Classes for the College Contrarian: The Comprehensive Guide to Getting More out of Stanford

Classes for the College Contrarian: The Comprehensive Guide to Getting More out of Stanford

The flexible nature of a liberal arts education is both a blessing and a curse; for the most part, Stanford students can pursue their interests in peace, avoiding the politicized classrooms that have become so ubiquitous on college campuses. The downside, however, is that it can be hard to navigate course selection without some guidance.

Although Stanford’s dominance in STEM fields is universally acknowledged, it can be harder to find stellar humanities and social sciences classes, which don't have the same structured curriculums and are more likely to suffer from severe grade inflation. This is not even to mention the difficulty of finding classes which represent opposing viewpoints and teach critical thought rather than academic orthodoxy.

In response to these concerns, The Review has consulted a number of upperclassmen for their class recommendations to freshmen. Here you’ll find a list of classes that are rigorous and enrichening, politically neutral or politically refreshing.

Humanities Courses:

  • HISTORY 153: Creation of the Constitution, Michael McConnell, Spring 2020
    • Though this is technically a law school class, McConell, a former 10th Circuit judge, allows undergraduates to enroll. Ben Esposito (‘21) writes that McConnell delivers “insightful, thought-provoking lectures that explore how the Constitution was crafted, from its intellectual origins in William Blackstone and the Mayflower Compact to the debates within the Constitutional Convention.” Carolyn Manion (‘19), who took the course as a freshman, adds that you must be “up for a challenge.”
  • CLASSICS 181: Classical Seminar: Origins of Political Thought (CLASSICS 381, ETHICSOC 130A, PHIL 176A, PHIL 276A, POLISCI 230A, POLISCI 330A), Josiah Ober, Winter
    • An absolute must-take, highly recommended by Antigone Xenopoulos ('20), Ben Simon, and myself. Although the class is difficult, it provides an unparalleled grounding in political philosophy.
  • CLASSICS 83: The Greeks (HISTORY 101), Ian Morris, Winter
    • Whereas the above class is a must-take for serious Classicists or political scientists, this is a fun, frosh-friendly introduction to the Greek foundations of the Western tradition. Ian Morris is one of Stanford's most engagingly hilarious lecturers, and gives a superb introduction to ancient history. Interested students might also check out my personal favourite of his, CLASSICS 81: Ancient Empires: Near East (Fall).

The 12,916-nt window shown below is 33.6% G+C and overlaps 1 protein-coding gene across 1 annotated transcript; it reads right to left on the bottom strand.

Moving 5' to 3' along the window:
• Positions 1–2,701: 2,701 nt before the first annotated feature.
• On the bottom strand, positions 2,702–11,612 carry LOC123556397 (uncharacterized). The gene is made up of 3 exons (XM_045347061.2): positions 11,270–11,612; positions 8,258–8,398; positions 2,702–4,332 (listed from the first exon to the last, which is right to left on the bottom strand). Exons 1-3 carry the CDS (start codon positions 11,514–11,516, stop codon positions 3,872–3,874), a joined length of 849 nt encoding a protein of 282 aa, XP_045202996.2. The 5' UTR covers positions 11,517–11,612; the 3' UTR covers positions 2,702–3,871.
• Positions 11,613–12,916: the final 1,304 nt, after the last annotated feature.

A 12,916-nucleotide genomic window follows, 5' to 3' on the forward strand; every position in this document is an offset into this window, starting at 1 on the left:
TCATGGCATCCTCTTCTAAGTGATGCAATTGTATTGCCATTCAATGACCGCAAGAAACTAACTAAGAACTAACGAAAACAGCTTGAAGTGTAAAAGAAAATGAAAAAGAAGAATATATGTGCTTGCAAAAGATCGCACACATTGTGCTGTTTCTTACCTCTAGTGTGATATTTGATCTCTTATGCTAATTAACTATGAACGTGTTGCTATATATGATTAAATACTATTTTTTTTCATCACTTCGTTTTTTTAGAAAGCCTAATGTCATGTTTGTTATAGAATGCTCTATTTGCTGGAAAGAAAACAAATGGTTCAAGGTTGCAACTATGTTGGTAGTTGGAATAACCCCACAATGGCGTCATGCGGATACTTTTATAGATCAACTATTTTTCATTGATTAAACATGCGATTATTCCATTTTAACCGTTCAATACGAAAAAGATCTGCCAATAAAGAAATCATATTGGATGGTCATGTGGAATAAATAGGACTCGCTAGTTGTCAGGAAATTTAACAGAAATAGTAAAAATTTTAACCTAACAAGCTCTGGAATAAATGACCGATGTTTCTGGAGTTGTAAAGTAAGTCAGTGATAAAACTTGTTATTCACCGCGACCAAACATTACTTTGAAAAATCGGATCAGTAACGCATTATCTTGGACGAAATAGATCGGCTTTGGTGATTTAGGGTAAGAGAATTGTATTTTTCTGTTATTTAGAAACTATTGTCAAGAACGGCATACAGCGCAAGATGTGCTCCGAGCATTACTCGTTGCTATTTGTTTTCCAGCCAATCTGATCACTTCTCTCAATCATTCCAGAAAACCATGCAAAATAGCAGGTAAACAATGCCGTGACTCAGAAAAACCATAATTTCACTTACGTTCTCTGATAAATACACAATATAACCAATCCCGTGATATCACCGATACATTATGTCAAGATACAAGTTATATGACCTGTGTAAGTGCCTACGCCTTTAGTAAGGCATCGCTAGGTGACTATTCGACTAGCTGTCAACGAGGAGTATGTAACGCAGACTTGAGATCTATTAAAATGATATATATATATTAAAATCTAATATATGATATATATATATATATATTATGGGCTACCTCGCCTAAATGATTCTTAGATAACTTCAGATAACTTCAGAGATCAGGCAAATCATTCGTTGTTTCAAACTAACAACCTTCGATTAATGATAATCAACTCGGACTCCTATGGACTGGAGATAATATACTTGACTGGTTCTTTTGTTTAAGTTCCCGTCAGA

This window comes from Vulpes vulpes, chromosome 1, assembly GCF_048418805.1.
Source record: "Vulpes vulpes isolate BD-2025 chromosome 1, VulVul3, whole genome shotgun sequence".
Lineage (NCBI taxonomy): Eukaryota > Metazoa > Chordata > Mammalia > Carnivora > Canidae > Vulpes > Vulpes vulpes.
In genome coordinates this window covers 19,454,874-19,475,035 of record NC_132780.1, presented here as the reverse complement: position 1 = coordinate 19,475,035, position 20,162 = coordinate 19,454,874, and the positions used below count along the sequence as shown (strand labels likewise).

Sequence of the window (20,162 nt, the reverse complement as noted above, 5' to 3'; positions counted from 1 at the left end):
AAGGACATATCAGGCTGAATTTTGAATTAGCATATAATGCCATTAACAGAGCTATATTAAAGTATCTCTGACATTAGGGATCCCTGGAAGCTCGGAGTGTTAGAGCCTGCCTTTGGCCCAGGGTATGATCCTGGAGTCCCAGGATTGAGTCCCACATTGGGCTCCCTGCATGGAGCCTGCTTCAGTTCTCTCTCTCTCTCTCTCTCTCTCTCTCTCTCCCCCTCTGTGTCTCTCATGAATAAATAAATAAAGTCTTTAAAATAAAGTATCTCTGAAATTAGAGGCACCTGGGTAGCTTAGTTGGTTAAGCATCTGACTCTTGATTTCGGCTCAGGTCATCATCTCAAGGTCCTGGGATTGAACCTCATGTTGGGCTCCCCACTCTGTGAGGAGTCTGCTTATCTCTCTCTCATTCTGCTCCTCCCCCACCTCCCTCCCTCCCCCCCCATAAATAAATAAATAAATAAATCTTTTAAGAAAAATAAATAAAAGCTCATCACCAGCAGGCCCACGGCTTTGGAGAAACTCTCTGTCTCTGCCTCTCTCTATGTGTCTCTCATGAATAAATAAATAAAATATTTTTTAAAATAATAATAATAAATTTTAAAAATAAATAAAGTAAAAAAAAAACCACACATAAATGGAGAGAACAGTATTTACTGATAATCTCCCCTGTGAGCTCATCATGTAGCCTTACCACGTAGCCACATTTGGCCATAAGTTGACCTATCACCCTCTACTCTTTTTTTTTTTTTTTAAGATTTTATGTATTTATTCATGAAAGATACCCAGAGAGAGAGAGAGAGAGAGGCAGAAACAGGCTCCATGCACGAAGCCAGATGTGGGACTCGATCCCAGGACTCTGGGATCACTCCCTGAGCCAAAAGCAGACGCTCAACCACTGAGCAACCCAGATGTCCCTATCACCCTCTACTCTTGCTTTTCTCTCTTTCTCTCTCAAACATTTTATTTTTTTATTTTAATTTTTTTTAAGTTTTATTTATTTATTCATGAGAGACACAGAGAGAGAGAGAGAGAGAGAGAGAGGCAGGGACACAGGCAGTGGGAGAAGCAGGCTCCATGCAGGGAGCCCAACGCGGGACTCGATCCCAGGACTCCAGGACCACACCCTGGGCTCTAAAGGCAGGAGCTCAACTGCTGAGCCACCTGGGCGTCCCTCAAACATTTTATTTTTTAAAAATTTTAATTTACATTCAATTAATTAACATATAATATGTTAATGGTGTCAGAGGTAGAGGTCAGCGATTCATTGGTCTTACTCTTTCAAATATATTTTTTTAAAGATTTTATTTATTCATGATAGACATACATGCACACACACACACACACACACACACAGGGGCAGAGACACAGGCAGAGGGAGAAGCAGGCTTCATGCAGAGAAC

• HISTORY 275E: History of Conservatism, Jennifer Burns, Spring
    • As Yasmin Samrai (‘21) observes, “when else would we get the opportunity to learn about the intellectual foundations of the GOP?” Students from both sides of the aisle should take advantage of this rare opportunity to understand a movement which has been a driving force in American politics. Burns is a Hoover fellow, wrote her first book on Ayn Rand and is writing her next on Milton Friedman. It’s also worth checking out her other class, AFRICAAM 150C: The United States in the Twentieth Century (Spring), which satisfies the Engaging Diversity requirement.
  • HISTORY 103F: The Changing Face of War: Introduction to Military History (HISTORY 3F, INTNLREL 103F), Gili Vardi, Fall
    • Vardi is a Hoover fellow, and an engaging, competent, and caring instructor. The class's only requirement is two papers on topics of your choosing. Thus, you can easily focus on your personal interests within military history. Both myself and recent graduate Kyle Kinnie (‘19) had wonderful experiences.
  • PHIL 171P: 20th Century Political Theory: Liberalism and its Critics (ETHICSOC 130, POLISCI 130), Brian Coyne, Winter
    • Junior Yasmin Samrai notes that “there is a shortage of political philosophy classes at Stanford, as the Political Science department has shifted its focus to data science. Thankfully, Brian Coyne has stepped to the fore with a great introduction to 20th century debates about justice, democracy, and equality.” Coyne has an excellent reputation, both within the Philosophy department and among students.
  • PHIL 108: Aristotle's Metaphysics Book Alpha, Alan Code, Spring
    • Sarah Thomas ('19) describes the class as an essential: "Metaphysics is the science of Being and its reasons. All human inquiry begins with the mystery of Being; a university education is therefore incomplete without some study of metaphysics."

Social Sciences Courses:

  • POLISCI 114S: International Security in a Changing World (INTLPOL 241), Scott Sagan, Winter
    • Antigone Xenopoulos ('20) and Kyle Kinnie report that the class, which concludes with a two-day simulation of an international negotiation, was not only fascinating but very politically balanced. Kinnie recommends pairing the class with MS&E 193: Technology and National Security: Past, Present, and Future.